Declare the entire investment type to be TOXIC, stopping anyone except the rich and 'financially experienced' from investing in similar products.

(Then there is the planned holiday, pay rise, performance bonus, resignation, with and leaving bonus - plus high publicity profile for the next job applications)

So - that's NO IFA going to reccomend that sort of fund -

Oh - and no worry about dealing with the reccommendin IFA - so they stop trading, or the seller - well maybe pass the file to the Fraud inspectors - That means you can 'legally' duck any questions regarding them ..

So the IFA is bust, and there is no insurance to cover their actions.

Well nevermind the next FSCS levy on still trading IFA's will cover any claims from the investors.

And besides they cannot claim for 'losses' until the fund actually goes under, or repays some of their investment and ceases trading.

Might be - oooh another 50 years before the last of their investment money can be declared 'gone'

YES - SURE - INVEST in RISKIER ASSETS

Definitely do not invest in government guaranteed insurance policies from a wide variety of international insurers like I did - the Regulators will get you for doing that!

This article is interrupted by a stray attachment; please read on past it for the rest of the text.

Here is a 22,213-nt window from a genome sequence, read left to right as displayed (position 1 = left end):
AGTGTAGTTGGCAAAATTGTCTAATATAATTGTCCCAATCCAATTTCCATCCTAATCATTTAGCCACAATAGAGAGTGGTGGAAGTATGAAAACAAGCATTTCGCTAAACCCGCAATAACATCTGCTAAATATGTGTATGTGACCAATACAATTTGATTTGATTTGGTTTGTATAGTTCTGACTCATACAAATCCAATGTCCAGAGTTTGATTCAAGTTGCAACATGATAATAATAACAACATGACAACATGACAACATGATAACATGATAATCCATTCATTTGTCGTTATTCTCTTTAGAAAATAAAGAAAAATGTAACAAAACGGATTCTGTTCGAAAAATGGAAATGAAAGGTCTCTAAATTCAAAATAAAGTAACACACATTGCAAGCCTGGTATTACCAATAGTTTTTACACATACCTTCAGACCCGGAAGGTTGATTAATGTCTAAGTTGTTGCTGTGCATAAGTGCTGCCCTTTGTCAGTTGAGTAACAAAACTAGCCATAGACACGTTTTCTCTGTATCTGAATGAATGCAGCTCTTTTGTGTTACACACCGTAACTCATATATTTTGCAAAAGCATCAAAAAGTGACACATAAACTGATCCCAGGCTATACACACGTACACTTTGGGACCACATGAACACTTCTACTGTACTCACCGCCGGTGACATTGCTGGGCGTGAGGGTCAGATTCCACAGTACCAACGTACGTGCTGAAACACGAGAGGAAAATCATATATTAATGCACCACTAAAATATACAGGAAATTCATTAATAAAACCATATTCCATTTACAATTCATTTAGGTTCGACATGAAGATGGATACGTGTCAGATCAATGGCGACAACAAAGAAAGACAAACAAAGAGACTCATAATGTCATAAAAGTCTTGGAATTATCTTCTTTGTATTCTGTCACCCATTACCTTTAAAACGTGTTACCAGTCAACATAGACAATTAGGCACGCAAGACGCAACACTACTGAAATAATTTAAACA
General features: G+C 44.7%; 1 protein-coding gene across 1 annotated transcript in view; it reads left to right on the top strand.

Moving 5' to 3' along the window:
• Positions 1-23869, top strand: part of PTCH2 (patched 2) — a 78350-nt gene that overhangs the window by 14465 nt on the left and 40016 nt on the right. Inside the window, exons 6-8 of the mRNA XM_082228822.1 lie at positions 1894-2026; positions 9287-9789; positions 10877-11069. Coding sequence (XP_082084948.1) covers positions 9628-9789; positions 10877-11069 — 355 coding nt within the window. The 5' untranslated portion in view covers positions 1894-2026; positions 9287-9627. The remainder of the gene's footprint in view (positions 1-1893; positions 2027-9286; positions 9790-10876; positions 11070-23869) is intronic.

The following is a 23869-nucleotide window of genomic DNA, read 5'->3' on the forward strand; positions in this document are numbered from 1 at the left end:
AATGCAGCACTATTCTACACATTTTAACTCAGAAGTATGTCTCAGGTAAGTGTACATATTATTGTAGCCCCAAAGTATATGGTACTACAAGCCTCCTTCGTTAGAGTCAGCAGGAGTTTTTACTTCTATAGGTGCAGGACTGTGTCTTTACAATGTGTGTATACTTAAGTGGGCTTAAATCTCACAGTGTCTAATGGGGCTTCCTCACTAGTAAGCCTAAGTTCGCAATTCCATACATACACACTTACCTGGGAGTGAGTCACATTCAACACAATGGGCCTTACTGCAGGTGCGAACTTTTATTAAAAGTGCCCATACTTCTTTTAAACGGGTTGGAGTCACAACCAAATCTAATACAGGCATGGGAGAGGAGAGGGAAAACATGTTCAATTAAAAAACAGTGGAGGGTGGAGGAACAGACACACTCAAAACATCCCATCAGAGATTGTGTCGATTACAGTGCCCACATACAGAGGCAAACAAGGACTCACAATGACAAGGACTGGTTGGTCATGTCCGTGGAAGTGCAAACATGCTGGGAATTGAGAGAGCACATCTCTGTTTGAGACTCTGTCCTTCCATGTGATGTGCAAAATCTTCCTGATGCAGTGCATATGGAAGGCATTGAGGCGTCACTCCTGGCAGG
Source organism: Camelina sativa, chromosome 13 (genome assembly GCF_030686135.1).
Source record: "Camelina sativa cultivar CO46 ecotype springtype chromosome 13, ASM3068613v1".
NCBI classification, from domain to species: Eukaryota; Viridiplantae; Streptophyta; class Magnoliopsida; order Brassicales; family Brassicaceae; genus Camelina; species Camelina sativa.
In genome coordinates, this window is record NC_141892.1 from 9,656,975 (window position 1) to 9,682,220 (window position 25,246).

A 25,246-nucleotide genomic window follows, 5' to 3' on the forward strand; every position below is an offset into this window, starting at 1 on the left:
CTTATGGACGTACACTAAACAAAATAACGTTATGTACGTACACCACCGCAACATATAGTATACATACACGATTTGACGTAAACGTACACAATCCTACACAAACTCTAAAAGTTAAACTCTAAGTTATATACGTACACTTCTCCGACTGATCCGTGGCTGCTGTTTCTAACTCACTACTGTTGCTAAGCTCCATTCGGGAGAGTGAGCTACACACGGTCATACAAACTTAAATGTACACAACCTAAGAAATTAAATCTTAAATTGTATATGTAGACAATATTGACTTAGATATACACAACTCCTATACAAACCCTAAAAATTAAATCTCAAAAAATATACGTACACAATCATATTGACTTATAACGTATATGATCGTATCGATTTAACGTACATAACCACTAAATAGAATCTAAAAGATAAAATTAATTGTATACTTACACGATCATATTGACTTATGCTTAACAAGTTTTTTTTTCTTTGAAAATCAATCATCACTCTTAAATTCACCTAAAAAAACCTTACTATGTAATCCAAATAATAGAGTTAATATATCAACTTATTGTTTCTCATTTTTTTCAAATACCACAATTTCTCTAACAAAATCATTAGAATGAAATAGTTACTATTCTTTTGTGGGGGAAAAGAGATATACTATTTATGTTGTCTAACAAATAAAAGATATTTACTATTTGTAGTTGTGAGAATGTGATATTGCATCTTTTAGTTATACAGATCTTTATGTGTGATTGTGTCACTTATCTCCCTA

Maybe you should put it into a UK Insurer who will guarantee you a minimum increase in the fund!

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Michael Stevens

Nov 16, 2012 at 21:42

With Profits pension from the Prudential. It has worked very well in the last three years, since i purchased it.

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A Sick SIPP Owner

Nov 16, 2012 at 21:53

I got sold one of them via the bank to pay off the mortgage.

The bank ended up paying me the difference between the promised minimum and the actual maturity value.

I now have one of those frowned upon interest only mortgages for the residual debt. - well I did half-believe the and probably up-to amount quoted.

There are- many others who believed in other organisations quoted minimum returns - and they are still waiting for the government to pay-out their 'losses'

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Dividend Income investor.com

Nov 20, 2012 at 10:22

"...How to protect your retirement from inflation...."

Simple

On your way to retirement park each year the maximum amount in a low cost shares and stock ISA and invest in (then) historically undervalued dividend paying shares generating increasing (i.e. above inflation rate) dividends; re-invest those dividends in the same or similar (than) historically undervalued dividend paying shares generating increasing, etc . . . . repeat as long as possible and start drawing a completely tax- free income from your ISA when in retirement

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nigel morris

Dec 29, 2012 at 14:06

Get an ISA & invest in major companies like Bats SSE,Pennon & have all your dividends re -invested in more shares& have a increasing income in your retirement. It works